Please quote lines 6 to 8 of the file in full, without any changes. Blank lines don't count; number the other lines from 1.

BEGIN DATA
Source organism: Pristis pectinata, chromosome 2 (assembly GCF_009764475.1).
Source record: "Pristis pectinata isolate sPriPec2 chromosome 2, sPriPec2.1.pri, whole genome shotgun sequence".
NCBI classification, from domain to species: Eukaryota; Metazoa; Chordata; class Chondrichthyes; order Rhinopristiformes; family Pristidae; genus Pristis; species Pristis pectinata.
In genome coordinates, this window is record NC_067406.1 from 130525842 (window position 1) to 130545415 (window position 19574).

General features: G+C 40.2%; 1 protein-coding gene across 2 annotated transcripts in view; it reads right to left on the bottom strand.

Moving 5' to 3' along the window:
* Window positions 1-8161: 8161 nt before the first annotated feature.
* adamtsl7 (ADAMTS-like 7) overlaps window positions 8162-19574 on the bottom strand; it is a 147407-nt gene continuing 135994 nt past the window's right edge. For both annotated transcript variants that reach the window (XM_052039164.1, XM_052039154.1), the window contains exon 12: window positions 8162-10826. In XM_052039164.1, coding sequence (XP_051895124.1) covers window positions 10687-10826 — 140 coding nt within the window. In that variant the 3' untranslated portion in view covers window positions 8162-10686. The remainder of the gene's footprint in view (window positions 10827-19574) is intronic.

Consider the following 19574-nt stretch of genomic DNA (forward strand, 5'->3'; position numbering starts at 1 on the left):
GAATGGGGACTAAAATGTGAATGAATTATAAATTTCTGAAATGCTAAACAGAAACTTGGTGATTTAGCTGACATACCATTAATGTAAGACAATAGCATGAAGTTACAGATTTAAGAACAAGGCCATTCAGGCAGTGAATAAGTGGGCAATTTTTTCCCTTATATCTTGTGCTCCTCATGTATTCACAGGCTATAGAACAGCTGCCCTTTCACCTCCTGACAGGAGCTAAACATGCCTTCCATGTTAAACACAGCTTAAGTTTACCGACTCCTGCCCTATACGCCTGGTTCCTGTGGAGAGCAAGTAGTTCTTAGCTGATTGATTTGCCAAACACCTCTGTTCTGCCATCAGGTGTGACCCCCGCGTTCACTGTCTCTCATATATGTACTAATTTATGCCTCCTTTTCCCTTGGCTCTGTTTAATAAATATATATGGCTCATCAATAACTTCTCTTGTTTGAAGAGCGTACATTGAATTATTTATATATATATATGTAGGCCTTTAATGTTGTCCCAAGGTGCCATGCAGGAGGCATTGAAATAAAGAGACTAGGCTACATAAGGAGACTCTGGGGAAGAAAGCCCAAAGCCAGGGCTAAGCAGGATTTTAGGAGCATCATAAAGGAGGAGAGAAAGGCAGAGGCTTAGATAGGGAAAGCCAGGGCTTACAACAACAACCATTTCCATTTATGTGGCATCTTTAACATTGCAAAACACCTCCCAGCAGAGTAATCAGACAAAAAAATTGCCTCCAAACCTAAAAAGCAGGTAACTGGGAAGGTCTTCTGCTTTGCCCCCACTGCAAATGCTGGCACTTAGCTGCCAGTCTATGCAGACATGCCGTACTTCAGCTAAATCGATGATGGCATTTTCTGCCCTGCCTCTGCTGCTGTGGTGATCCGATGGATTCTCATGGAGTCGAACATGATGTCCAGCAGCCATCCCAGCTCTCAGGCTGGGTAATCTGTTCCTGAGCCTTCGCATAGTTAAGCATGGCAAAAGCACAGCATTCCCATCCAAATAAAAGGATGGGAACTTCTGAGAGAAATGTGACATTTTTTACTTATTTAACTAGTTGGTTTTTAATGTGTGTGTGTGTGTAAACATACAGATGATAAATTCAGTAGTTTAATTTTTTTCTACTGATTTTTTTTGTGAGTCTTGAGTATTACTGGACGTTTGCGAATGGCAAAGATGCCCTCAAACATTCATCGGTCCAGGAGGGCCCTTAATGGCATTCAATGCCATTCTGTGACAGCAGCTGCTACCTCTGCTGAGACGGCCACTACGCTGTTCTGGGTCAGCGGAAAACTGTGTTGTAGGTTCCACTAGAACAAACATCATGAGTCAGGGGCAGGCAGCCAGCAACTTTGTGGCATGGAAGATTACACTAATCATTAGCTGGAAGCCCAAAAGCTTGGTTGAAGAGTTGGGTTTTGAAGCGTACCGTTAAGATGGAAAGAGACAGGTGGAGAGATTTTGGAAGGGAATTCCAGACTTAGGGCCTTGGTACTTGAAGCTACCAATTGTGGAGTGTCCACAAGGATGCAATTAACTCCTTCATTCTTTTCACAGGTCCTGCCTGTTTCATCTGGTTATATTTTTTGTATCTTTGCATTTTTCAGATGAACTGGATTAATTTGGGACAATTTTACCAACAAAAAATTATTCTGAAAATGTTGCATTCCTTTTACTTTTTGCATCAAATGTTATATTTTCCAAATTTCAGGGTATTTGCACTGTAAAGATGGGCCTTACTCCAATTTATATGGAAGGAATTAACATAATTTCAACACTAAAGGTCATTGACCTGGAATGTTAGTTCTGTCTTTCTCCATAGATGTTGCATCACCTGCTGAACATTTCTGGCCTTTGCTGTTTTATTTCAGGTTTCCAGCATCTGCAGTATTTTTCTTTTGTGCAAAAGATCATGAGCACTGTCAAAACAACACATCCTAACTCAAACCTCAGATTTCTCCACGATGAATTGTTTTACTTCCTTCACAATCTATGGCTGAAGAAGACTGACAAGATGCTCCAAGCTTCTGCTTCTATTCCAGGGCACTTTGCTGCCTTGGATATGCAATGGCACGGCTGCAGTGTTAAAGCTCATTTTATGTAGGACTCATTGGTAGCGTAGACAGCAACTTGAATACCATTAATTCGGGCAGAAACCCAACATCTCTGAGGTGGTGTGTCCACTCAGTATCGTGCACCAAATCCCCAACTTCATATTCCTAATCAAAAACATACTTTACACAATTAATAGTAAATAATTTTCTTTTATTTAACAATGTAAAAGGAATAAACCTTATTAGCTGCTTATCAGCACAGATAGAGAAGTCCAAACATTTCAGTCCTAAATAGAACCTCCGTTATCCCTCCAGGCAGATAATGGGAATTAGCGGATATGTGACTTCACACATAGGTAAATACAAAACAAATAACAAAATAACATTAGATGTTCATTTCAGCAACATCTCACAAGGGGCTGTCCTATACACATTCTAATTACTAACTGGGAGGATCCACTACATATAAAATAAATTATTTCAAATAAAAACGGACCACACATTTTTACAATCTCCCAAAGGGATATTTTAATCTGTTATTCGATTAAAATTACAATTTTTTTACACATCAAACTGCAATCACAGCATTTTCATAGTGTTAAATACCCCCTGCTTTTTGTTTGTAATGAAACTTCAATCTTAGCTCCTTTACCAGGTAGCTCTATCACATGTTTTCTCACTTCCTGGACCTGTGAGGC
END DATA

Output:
Moving 5' to 3' along the window:
* Window positions 1-8161: 8161 nt before the first annotated feature.
* adamtsl7 (ADAMTS-like 7) overlaps window positions 8162-19574 on the bottom strand; it is a 147407-nt gene continuing 135994 nt past the window's right edge. For both annotated transcript variants that reach the window (XM_052039164.1, XM_052039154.1), the window contains exon 12: window positions 8162-10826. In XM_052039164.1, coding sequence (XP_051895124.1) covers window positions 10687-10826 — 140 coding nt within the window. In that variant the 3' untranslated portion in view covers window positions 8162-10686. The remainder of the gene's footprint in view (window positions 10827-19574) is intronic.